They’re a bit long on the thigh, so if you’re trying to show off the quads, you’ll need to hike them up a bit, which bunches the fabric up somewhere along the line, most likely up to the crotch.
The Pearl Izumi Quest Shorts are some of the most affordable shorts on the market. If you’re just trying to get into a pair of shorts while starting out or need something for quick commutes, you’ll find them to be well worth it. If you’re doing lots of miles, you might want to look at your budget again and invest a little more.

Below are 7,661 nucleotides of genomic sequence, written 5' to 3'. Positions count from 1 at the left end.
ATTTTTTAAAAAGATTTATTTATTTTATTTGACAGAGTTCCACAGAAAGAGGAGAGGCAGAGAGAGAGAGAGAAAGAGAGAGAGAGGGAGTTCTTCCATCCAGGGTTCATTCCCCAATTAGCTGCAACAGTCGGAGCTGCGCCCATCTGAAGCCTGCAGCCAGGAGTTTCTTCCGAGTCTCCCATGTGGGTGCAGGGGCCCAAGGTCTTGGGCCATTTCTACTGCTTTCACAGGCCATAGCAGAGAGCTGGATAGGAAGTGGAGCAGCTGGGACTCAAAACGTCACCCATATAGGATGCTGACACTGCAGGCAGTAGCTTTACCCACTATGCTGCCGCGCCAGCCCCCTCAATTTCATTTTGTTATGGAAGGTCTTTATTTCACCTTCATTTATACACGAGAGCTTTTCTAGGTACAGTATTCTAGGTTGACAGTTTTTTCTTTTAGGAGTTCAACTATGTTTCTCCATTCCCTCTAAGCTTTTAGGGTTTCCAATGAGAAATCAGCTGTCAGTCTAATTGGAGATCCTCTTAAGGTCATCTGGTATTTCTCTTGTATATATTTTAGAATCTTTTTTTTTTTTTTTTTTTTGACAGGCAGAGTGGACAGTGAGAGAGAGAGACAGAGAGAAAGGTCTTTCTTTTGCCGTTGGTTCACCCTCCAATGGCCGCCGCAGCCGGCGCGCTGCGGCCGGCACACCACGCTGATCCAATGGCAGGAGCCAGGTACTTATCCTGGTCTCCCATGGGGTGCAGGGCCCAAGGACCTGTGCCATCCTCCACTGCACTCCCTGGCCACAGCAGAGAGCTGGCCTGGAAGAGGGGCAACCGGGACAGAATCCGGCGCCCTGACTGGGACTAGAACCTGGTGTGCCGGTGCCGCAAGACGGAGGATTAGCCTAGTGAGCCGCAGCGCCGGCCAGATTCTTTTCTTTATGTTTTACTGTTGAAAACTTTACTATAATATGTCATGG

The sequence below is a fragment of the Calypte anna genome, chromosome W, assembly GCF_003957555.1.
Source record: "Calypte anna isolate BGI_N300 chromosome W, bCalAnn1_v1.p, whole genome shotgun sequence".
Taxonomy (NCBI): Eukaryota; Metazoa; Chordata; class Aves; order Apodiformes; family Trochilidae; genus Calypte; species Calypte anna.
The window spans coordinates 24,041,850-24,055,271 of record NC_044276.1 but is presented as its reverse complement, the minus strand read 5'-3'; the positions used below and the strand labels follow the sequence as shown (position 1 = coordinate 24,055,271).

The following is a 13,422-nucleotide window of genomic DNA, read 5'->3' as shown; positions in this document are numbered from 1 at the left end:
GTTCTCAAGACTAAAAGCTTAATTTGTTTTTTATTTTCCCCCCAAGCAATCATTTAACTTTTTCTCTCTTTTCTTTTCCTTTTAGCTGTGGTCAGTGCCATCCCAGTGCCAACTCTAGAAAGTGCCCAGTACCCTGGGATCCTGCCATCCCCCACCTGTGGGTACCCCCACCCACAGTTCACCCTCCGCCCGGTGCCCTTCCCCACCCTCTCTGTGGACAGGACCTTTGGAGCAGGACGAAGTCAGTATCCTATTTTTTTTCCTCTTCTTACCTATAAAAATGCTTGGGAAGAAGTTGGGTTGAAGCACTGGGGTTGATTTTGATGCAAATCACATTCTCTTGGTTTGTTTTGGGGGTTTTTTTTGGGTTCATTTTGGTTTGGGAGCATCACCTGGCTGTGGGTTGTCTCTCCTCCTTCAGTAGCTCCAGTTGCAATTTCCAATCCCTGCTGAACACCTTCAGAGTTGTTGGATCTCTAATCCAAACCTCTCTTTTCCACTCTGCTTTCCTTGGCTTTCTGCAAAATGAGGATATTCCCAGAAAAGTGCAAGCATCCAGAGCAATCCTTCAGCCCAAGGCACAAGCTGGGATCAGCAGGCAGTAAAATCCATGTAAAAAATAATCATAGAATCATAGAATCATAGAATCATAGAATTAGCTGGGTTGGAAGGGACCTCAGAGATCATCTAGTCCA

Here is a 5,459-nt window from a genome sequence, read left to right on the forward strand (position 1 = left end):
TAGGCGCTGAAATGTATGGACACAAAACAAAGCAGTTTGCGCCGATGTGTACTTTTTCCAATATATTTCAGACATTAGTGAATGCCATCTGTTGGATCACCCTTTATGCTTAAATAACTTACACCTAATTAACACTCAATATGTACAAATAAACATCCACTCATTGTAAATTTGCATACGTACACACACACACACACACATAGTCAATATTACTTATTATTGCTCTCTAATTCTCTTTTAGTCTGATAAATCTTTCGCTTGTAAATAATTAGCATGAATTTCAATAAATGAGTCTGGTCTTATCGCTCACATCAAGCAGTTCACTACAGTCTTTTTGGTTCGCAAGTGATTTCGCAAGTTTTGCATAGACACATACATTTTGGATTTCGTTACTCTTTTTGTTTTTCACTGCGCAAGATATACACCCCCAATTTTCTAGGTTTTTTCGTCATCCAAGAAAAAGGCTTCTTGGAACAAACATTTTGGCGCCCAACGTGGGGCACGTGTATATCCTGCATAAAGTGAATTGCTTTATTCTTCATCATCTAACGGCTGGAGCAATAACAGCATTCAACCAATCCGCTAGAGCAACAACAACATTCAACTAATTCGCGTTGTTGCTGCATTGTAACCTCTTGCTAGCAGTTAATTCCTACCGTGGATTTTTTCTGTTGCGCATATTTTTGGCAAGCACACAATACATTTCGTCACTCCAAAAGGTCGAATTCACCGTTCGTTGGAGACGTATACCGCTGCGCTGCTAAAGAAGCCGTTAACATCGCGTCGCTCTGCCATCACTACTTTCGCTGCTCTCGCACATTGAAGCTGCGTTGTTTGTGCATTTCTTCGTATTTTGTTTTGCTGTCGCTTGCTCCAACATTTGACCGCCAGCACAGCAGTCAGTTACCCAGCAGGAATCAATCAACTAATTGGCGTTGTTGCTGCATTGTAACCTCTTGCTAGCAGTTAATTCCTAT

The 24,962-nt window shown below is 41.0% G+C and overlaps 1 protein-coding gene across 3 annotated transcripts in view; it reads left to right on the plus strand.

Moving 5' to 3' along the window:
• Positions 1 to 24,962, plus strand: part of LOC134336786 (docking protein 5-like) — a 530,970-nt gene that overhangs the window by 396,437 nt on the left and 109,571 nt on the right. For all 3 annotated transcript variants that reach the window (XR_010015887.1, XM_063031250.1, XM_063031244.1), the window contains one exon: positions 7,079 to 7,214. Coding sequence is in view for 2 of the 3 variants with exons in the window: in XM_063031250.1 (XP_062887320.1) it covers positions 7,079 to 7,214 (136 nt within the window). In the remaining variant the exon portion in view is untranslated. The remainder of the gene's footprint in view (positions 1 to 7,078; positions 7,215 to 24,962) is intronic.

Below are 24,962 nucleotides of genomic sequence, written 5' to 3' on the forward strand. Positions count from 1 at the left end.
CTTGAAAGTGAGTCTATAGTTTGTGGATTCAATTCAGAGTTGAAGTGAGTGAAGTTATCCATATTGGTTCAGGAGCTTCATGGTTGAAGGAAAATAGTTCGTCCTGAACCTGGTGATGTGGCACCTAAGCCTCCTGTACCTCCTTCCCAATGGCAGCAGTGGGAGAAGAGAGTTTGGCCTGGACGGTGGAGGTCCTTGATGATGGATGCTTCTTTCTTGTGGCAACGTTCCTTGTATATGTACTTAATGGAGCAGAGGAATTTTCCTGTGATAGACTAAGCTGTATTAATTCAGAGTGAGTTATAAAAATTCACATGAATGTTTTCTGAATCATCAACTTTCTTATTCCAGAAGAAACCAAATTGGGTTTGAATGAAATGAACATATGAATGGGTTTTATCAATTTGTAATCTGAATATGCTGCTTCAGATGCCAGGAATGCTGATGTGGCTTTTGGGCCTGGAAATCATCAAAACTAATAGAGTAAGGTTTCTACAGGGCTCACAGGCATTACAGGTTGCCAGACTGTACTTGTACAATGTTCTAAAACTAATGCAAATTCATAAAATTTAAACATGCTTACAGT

Having spent a good deal of time in the saddle out on the road and on the trainer, we’re happy calling the Peral Izumi Quest short our Best Buy on a tight budget. A good deal of research went into this decision as well, and we found that the shorts weren’t the best on the planet for doing long rides. That’s another reason we suggest that these bike shorts are best for price-conscious commuters or riders just starting out who are doing 15 or 20 miles here and there. Maybe the occasional 30-mile ride. The padding is just not quite there for the long rides. In our view, if you’re going to be doing lots of riding, especially long rides, you ought to invest in your bum and the related morale, but in a budgetary pinch, these are going to be a top option for low-cost shorts to get you on the bike in some degree of comfort which may or may not start to drop off after an hour or 90-minutes.